As reflected in the stock market, hi-tech and innovative companies drive the economy. That is the fundamental reason that nearly every nation wants to move up in the technology ladder if possible. It is no surprise that China and most developing countries are pursuing technology development and innovation. To help their progress, they use their markets as a leverage to obtain technology. The U.S. considers that an unfair practice from a technology leader’s perspective. But let’s apply RTP on technology and market holders. Technology is protected by patents. Presumably patents can enable hi-tech product manufacturing but hi-tech products need markets. Without market, product is useless then patents become worthless. Therefore, countries with markets can use market value to bargain and gain technology value. History tells us corporations sometimes buy and bury patents to protect their existing products and their market share. This corporate practice may prevent competitive products to surface for a while but eventually the corporations will get beaten by the startups unless they strive in innovations continuously. The startups must find their market place to grow. This process has no national borders in today’s world. Technology companies must find market place to make profits as long and as fast as they can before competition arrives. To deal with competition, one must keep inventing and innovating to stay competitive or move on to a newer and higher technology territory. Countries are just like collection of corporations; they should not thwart other country’s competitiveness which is the impetus for technological advances. Therefore, technology leading countries have no choice but work in the same way like hard working startups to compete and to keep moving up in the technology ladder.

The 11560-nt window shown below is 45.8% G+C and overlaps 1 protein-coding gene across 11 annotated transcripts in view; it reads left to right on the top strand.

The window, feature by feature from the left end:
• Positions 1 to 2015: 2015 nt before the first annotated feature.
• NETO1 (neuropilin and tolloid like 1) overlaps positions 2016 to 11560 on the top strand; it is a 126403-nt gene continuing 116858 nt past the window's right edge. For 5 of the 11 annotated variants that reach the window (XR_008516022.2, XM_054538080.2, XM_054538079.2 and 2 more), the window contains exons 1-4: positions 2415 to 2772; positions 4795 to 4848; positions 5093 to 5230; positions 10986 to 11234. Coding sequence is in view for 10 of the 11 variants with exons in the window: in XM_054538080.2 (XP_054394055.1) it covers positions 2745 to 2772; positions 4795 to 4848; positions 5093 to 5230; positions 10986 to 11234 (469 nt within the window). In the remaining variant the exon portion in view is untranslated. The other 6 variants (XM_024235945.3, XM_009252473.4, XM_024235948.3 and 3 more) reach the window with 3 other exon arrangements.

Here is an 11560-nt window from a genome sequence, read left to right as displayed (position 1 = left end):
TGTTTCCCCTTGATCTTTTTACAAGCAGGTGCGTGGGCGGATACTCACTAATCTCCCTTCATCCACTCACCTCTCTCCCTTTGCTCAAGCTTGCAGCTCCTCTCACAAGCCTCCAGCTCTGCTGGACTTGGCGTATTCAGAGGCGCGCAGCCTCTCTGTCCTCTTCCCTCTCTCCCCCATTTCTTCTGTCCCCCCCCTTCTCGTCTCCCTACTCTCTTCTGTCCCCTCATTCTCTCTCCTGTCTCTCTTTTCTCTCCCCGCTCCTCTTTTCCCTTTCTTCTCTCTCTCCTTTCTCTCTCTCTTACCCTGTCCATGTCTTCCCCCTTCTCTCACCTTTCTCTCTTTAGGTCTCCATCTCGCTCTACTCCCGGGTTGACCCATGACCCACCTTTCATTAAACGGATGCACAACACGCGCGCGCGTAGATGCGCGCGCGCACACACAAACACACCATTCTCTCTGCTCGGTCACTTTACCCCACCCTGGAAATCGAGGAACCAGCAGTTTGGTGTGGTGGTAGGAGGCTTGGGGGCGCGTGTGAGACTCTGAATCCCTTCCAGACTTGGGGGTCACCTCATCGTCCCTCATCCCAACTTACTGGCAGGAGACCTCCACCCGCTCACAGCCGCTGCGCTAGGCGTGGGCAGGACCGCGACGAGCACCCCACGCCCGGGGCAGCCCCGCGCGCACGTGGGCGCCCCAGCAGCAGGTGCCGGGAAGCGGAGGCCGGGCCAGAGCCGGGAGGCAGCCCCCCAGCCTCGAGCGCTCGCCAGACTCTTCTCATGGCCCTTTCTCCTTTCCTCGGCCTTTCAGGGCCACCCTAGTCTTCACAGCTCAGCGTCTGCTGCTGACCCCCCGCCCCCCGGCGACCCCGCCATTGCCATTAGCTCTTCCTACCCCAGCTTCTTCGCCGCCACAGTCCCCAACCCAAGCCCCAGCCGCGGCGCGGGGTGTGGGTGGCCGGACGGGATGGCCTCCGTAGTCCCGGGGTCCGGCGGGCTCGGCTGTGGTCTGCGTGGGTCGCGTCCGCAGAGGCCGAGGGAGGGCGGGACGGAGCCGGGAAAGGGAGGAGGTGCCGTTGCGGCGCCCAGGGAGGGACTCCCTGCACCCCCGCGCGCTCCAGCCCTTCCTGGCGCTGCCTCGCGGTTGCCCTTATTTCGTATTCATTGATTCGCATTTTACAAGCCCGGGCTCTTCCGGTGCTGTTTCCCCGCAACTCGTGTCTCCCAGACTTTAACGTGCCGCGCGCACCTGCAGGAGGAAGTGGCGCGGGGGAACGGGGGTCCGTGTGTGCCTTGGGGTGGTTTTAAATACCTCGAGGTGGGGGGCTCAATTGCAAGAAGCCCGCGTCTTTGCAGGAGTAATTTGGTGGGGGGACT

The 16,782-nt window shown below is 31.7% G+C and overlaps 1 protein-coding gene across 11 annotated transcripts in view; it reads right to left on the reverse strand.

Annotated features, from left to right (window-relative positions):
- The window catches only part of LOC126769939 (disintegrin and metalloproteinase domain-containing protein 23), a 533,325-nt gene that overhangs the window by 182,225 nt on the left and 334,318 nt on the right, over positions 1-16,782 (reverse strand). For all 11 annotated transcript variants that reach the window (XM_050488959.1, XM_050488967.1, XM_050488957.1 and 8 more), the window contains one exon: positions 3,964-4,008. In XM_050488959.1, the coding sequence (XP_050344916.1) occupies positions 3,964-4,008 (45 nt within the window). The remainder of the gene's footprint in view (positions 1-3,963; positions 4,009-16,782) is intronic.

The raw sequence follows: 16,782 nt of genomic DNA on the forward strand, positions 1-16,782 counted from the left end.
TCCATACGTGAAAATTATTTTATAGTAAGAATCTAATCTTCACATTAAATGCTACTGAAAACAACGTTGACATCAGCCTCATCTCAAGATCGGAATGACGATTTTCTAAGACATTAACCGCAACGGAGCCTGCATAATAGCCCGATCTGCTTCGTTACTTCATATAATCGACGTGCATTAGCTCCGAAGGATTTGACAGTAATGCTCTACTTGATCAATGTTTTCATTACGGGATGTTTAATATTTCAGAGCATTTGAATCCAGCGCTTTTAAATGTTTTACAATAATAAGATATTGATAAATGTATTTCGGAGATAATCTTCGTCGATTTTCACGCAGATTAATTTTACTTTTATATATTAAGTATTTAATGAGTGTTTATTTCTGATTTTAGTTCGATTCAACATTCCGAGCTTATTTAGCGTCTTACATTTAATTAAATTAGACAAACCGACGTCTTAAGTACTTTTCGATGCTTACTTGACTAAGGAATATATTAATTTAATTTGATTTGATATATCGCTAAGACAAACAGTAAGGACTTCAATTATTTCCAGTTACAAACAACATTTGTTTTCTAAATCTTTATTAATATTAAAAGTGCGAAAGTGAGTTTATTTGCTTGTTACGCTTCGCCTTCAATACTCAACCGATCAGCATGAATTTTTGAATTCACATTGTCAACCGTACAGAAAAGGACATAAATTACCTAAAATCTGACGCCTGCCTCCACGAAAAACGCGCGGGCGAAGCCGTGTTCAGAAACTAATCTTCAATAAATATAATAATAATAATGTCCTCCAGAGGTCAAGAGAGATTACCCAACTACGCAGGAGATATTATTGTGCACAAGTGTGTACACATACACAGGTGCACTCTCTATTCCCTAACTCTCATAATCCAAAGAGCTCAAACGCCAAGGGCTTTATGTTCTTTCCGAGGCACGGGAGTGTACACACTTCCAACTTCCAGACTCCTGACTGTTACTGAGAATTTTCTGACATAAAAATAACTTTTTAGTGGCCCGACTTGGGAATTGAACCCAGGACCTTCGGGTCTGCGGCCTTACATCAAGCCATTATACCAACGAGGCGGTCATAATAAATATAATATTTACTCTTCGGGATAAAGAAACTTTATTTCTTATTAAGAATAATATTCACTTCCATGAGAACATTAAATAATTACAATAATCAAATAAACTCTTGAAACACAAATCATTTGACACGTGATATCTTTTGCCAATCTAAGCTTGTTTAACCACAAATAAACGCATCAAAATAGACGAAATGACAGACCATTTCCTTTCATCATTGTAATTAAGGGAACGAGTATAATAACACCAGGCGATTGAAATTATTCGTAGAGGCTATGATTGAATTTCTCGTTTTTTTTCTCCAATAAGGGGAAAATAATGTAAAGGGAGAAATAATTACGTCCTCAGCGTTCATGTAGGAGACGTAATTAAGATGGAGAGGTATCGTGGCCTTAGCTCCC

China has been growing fast in the past several decades. They have cleverly recognized the value of her market size. Perhaps learned through her sad experience in late 19th and early 20th century when the Western powers forced her to open her markets under naval guns. Japan is a living case for striving in technology acquisition and eventually developing her own technology in certain key areas. If Japan can succeed, why can’t China succeed since China has far more natural resources and human talents than Japan does? It is understandable that China is not only protective of her markets but is also strategically leveraging her markets for gaining technology advances. For example, in the area of high-speed railway arena, Japan’s fast bullet train was leading the world competing with France. Now decades later, China has surpassed them to be the leader of high-speed rail. China has the need for high speed public transport because of her large population and vast land area. The government made conscientious decision to develop the technology to serve her own market. Now they can export that technology. The U.S. with just as big land mass also has a need for high speed public transportation, but why isn’t she developing her high-speed rail systems? Some blame the US auto-industry which pushes for high-ways and automobiles than for rails and trains. The question is what should the U.S.do to correct mistakes of public transportation policy and stay competitive?
The electric cars, buses and trains are the next wave of new technology. It is never too late to do a RTP to figure out a sensible approach. The American electric car company, Tesla, elects to build a huge 500,000 vehicle manufacturing factory in Shanghai, China to address the need of a strong Chinese electric car market, will they succeed like IPHONE becoming a dominating technology product making vast amount of profit? IPHONE faces competition from Huawei and Xiaomi and Tesla probably will have a strong competitor as well. But so what, while one is leading in technology, it can open markets and make profit, the important thing is to plow back the profit for new technology development rather than just paying back to shareholders or greedy investors. In fact, conducting a RTP will yield simple conclusions: technologies bring progress to civilization but inevitably always bring competition as well. One must accept competition as a fact of life. Face it to succeed or retreat to failure.